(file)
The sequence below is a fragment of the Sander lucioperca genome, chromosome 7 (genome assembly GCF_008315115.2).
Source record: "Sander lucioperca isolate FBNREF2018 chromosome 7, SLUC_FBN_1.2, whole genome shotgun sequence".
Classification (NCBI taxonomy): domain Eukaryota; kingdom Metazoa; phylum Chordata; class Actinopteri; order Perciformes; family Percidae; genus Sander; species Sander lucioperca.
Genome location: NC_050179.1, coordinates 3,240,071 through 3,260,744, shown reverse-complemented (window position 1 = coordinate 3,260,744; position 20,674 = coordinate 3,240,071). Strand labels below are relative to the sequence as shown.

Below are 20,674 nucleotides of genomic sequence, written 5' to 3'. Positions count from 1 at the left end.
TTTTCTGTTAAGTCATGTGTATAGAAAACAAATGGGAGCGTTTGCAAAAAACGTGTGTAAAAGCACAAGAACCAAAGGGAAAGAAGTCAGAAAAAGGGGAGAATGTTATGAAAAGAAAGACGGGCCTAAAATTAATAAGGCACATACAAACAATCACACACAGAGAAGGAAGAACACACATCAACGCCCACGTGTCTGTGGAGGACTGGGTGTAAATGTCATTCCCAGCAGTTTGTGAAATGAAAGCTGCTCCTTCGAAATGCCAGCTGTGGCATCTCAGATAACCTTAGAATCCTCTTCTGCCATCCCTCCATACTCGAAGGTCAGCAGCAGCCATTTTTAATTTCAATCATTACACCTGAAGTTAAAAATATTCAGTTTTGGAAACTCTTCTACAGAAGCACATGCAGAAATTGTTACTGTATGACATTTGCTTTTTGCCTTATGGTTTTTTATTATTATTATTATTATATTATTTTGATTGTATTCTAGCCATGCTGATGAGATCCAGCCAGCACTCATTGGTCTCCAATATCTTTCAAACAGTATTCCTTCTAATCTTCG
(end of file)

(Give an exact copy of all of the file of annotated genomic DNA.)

The sequence below is a fragment of the Sander lucioperca genome, chromosome 7 (genome assembly GCF_008315115.2).
Source record: "Sander lucioperca isolate FBNREF2018 chromosome 7, SLUC_FBN_1.2, whole genome shotgun sequence".
Classification (NCBI taxonomy): domain Eukaryota; kingdom Metazoa; phylum Chordata; class Actinopteri; order Perciformes; family Percidae; genus Sander; species Sander lucioperca.
Genome location: NC_050179.1, coordinates 3,240,071 through 3,260,744, shown reverse-complemented (window position 1 = coordinate 3,260,744; position 20,674 = coordinate 3,240,071). Strand labels below are relative to the sequence as shown.

Below are 20,674 nucleotides of genomic sequence, written 5' to 3'. Positions count from 1 at the left end.
TTTTCTGTTAAGTCATGTGTATAGAAAACAAATGGGAGCGTTTGCAAAAAACGTGTGTAAAAGCACAAGAACCAAAGGGAAAGAAGTCAGAAAAAGGGGAGAATGTTATGAAAAGAAAGACGGGCCTAAAATTAATAAGGCACATACAAACAATCACACACAGAGAAGGAAGAACACACATCAACGCCCACGTGTCTGTGGAGGACTGGGTGTAAATGTCATTCCCAGCAGTTTGTGAAATGAAAGCTGCTCCTTCGAAATGCCAGCTGTGGCATCTCAGATAACCTTAGAATCCTCTTCTGCCATCCCTCCATACTCGAAGGTCAGCAGCAGCCATTTTTAATTTCAATCATTACACCTGAAGTTAAAAATATTCAGTTTTGGAAACTCTTCTACAGAAGCACATGCAGAAATTGTTACTGTATGACATTTGCTTTTTGCCTTATGGTTTTTTATTATTATTATTATTATATTATTTTGATTGTATTCTAGCCATGCTGATGAGATCCAGCCAGCACTCATTGGTCTCCAATATCTTTCAAACAGTATTCCTTCTAATCTTCG